So, now what? Well, the answer is ... don't leave the cut chunks "in the round". The best thing to do is to split the chunk (or saw it) right thru the "pith", which is the very center of the log, as viewed from the end. Actually, it may not be the center of the circle formed by the end of the log, but rather, it's the first year's growth ring, which may be offset from the center of the log. The annual rings form more-or-less concentric "circles" on the ends of the log, but the pith may be offset to one side, depending on the tree's growing conditions. At any rate, you should split the chunk thru the pith. You don't want the pith to be left in the chunk of wood that will be used to produce a turning, because it's almost guaranteed to crack, outward from the pith. Look again at a piece of firewood that's still in the round. More than likely, there's one or more cracks radiating out from the pith.

Now that you've split and sealed the ends of the log chunks, you're in much better shape to have something made from them. Be sure to cut the chunks significantly longer than needed, so that if the ends do crack, they can hopefully be trimmed back to uncracked wood.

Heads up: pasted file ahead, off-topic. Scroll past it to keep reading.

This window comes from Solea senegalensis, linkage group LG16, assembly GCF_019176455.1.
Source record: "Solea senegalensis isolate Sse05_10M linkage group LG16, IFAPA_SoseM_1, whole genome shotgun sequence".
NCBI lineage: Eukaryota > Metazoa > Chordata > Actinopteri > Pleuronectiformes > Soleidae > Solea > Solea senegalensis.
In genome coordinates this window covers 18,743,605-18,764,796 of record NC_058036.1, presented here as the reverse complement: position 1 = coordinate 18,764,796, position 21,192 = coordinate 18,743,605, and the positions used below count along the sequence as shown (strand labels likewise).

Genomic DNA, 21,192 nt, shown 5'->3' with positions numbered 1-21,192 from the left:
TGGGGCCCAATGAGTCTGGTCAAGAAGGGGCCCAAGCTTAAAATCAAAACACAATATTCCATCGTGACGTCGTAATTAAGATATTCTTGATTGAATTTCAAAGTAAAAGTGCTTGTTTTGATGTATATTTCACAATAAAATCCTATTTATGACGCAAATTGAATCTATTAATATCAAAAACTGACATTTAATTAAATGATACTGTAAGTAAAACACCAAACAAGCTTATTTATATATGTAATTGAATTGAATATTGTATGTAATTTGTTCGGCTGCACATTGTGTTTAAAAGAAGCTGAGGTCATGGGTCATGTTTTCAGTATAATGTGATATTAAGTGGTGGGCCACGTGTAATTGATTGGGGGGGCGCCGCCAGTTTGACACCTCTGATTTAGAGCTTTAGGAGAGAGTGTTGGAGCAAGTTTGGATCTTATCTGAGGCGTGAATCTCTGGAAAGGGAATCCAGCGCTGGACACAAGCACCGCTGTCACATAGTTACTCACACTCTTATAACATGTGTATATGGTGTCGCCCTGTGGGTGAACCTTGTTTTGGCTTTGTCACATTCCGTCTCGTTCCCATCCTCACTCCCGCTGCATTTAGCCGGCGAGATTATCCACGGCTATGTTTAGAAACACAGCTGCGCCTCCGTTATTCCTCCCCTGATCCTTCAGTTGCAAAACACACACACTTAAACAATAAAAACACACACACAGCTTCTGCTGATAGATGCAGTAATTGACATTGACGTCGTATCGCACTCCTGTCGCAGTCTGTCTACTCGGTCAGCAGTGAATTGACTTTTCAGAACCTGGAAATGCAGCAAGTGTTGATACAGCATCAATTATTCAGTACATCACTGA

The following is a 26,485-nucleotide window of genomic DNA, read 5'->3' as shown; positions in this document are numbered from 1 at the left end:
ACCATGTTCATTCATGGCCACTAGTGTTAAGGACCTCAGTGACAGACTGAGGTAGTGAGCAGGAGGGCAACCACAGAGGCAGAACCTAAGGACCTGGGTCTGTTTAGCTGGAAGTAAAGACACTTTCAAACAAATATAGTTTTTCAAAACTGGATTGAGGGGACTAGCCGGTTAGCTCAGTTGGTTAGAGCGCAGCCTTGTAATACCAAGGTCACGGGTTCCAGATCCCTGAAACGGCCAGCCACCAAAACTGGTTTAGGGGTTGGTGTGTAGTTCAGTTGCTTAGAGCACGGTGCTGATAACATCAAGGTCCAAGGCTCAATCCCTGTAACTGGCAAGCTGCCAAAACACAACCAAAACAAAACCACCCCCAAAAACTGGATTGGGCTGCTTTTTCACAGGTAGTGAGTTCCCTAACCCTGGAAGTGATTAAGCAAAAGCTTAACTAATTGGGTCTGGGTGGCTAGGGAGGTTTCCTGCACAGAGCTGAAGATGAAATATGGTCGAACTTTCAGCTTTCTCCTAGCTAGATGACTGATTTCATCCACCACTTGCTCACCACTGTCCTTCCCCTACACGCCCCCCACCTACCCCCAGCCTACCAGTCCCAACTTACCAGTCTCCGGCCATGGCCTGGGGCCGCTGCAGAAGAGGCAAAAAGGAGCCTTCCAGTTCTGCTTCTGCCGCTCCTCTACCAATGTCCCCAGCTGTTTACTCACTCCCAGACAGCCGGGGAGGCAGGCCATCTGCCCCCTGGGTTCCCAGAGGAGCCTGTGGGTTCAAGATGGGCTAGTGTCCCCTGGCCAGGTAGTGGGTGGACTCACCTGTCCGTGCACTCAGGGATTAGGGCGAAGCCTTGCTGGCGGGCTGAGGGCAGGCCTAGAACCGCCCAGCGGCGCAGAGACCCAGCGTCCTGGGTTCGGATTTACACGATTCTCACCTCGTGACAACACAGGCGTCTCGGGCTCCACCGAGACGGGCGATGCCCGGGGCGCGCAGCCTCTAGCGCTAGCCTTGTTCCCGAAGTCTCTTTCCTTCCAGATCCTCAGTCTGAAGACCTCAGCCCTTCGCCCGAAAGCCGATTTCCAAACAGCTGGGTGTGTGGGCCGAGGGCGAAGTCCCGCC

If you want a bowl made, its diameter can't be greater than the diameter of the half-log chunk; and of course, the chunk's length must be at least as long as its diameter. These diagrams show two possible bowl orientations on the end of a log, with the pith (small circle) at the center. Each bowl would be made from one half of the log, which will be split across the pith so that the pith will be discarded. In the first diagram, the rim of the bowl is oriented nearest the bark side of the log, with its base nearest the center of the log, so its rim diameter will be smaller than the log's. In the second diagram, the bowl's rim is placed near the log's diameter, so it can be larger than the first. The point of all this is just to demonstrate the fact that you don't want the pith to be in the finished item, with rare exceptions.

If you're interested in having a woodturner make something from your tree, probably the best course of action is to contact the woodturner before the log is cut up. A discussion with him of what you'd like will give him a chance to plan the best cuts to be made, and he can advise on the proper handling of the wood.  But most importantly, remember--you must take steps to prevent the improper drying of the wood. If you do nothing else, at least cover the wood with a tarp, and keep it out of direct sunlight until it can be gotten to the woodturner.